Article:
Online Radio Consumption Surges, But Ad Measurement And Buying Processes Need To Improve

tunedinWith digital audio consumption on the rise, advertiser expectations about targeting and buying advertisements are also growing fast.

These concerns surfaced Thursday during Mediaocean’s “Radio Reinvented” panel in Manhattan. Panelists included executives from Pandora, Spotify and Triton Digital.

The panelists revealed there are 143 million monthly online radio listeners in the US, representing 53% of the population, up from 47% in 2014 and 27% in 2010. And this trend is widespread demographically.

“This isn’t just a phenomenon in the 18-to-24 or preteen world,” said Doug Sterne, VP of audio development and industry relations for Pandora.

But the main KPIs are click-through rates and length of engagement, which aren’t good enough for many advertisers. Les Hollander, senior director of US sales for Spotify, described how there are “a lot of conversations” among media buyers about how to “evolve those KPIs” beyond the basic click-through, and that they were seeking better ways to determine if an ad had engaged a listener.

John Rosso, president of marketing development for Triton Digital, was more blunt.

“Click-through rate is one of the worst ways to measure the performance of an audio campaign,” he said. The logic is obvious, he said: People listen to digital audio in a hands-free environment. But Rosso acknowledged that Triton has had “a hard time moving the market off of that.”

To this end, Sterne revealed that Pandora is working with the same data scientists who have helped develop its music genome algorithms to develop similar models that will allow the service to determine what kind of ad the listener wants to hear when and how many times. Sterne emphasized, though, that the development was still in its early stage and “not ready for prime time.”

So will marketers realistically commit more of their digital ad budgets to audio content without the same hard metrics of, say, digital display? So far, the answer seems to be yes.

“There’s already an incredible amount of demand from marketers against digital audio with the metrics that exist today,” Rosso told AdExchanger. “There won’t be a quantum leap, but the metrics are improving every day. … The question is, how do we bring all of the tools and techniques that are table stakes in digital media to digital audio?”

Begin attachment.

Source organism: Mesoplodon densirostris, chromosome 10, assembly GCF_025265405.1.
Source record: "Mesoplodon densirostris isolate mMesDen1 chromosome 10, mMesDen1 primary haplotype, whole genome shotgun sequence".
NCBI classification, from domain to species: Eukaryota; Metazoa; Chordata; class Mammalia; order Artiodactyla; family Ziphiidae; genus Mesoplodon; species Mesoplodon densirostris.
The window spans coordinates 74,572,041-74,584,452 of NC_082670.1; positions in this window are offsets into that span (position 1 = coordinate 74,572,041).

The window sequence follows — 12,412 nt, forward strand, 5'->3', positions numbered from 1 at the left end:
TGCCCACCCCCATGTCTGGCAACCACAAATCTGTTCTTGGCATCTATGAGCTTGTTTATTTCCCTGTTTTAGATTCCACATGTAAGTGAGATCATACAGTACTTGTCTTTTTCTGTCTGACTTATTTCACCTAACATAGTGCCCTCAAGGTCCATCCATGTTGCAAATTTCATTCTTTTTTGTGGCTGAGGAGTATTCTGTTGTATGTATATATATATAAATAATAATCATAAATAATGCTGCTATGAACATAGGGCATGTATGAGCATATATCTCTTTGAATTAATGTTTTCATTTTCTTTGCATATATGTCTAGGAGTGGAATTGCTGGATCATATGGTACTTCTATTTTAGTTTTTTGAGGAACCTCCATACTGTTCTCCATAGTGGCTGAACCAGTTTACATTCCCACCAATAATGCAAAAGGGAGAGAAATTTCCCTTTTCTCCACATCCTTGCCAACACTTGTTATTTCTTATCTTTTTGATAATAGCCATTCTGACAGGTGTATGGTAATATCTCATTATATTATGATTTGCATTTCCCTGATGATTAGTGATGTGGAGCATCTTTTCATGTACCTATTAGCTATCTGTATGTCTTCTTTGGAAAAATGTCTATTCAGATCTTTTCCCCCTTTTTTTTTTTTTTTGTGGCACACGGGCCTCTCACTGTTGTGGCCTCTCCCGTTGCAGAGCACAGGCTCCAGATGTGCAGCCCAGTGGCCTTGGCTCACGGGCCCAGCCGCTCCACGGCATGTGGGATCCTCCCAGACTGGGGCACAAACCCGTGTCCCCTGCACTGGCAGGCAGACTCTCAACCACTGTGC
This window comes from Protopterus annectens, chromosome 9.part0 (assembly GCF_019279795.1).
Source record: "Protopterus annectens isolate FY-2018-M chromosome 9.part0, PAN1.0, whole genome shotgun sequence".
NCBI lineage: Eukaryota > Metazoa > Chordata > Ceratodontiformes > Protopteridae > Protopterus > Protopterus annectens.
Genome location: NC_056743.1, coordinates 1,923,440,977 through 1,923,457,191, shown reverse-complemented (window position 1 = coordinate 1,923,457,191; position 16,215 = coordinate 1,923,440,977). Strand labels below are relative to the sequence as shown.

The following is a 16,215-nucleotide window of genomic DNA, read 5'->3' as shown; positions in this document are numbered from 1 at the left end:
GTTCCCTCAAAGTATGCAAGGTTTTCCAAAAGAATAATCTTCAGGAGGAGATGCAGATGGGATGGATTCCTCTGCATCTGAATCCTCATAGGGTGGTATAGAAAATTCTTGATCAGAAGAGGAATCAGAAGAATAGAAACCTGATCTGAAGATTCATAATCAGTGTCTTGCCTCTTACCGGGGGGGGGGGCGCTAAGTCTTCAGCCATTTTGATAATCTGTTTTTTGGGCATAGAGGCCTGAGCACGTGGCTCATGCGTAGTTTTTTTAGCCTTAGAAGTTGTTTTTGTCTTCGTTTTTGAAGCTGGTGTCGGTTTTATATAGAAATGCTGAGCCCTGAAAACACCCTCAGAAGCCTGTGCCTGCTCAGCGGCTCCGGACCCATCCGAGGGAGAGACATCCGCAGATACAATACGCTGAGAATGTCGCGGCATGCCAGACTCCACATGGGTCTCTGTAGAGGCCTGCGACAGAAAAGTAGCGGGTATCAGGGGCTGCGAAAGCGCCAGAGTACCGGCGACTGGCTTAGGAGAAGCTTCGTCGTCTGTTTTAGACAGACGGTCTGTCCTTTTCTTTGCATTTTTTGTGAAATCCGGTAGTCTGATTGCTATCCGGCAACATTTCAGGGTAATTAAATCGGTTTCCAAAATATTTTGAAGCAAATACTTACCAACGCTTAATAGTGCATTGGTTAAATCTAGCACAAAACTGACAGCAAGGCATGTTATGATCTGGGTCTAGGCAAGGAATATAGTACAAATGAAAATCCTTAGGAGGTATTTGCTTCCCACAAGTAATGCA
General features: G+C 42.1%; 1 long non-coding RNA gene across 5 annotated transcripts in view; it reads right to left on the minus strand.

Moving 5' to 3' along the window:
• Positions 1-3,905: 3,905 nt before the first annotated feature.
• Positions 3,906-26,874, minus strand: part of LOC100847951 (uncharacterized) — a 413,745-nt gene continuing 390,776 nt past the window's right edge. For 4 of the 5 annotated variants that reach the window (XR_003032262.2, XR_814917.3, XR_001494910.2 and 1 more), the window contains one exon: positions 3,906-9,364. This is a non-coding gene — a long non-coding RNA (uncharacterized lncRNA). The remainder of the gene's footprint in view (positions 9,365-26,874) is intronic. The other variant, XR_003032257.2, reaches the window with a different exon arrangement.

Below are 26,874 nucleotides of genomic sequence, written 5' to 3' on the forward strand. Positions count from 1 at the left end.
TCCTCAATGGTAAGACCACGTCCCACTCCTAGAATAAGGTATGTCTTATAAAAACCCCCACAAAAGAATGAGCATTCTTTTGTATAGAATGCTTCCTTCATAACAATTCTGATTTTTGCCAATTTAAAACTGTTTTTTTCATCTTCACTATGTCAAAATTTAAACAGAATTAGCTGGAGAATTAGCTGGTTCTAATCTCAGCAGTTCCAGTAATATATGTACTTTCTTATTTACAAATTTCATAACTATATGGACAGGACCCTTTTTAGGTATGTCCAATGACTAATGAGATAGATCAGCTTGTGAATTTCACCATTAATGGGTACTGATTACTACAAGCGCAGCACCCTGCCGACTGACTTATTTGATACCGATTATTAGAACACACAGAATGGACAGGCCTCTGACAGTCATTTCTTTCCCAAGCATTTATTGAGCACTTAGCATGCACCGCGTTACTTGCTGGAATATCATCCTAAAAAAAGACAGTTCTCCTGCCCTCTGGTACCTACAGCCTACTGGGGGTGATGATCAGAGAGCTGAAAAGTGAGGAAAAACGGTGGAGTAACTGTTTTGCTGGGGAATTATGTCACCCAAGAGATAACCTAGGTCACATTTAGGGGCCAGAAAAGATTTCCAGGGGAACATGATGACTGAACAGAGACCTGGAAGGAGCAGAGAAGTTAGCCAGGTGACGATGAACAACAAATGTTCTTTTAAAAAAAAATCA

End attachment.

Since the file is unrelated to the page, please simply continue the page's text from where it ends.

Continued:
This effort to give agencies more audio options in their campaigns helped fuel the partnership launched March 9 between Mediaocean and Spotify, designed to allow agencies to compare audience data between Spotify, broadcast radio stations and other audio platforms, in order to better target or customize traditional and digital campaigns.

“The buyers have an easier time getting access to the audience,” said Cordie DePascale, VP of product and partner solutions for Mediaocean, at the time the partnership was announced.

This partnership underscores another challenge advertisers face in audio ad buying measurement: There are numerous streaming platforms to choose from, beyond Spotify and Pandora, which creates a fragmented environment for ad buyers.

“Large platforms like Google, Apple and Amazon recognize they have to be in that business if they’re going to remain relevant,” said Pandora’s Sterne. “They’re going to have streaming music content.”

There have been and will be more partnerships like the one between Mediaocean and Spotify, he said, in order to streamline the process of buying and measuring inventory across different audio platforms.

“We’re doing everything we can to make it as simple as possible,” Sterne said.

This is where automation – often synonymous with simplicity – comes to mind. While programmatic audio buying isn’t nearly as mature as programmatic display, stakeholders want to provide it.

“That’s where a lot of work is going to be done,” Rosso said. “There’s going to be a lot of marketing automation or supply chain automation. That’s coming for sure. It’s coming to radio, it’s coming to television and it’s already a big part of the cable business.”

It’s an enticing promise to couple audio platform data – Spotify and Pandora both have users’ gender, age, ZIP codes and listening habits – with impression-based buying in an exchange environment.

Already, “smart impression” buying informed by listener data points is happening. Triton’s Rosso estimated about 60% of the impressions the company works with could be considered smart. “Dumb [untargeted inventory] is decreasing in value and smart is rapidly increasing,” he said.

Unfortunately, automated audio buying might not resemble automated display buying, and it’s possible programmatic audio will lack that addressability.

“It’s a complicated supply chain,” Rosso said. “We’re going to see that tighten up in the coming years because of the efficiencies we’re going to derive from it, but it won’t be addressable audience targeting the way traditional programmatic is.”

Alex Palmer contributed to this story

 

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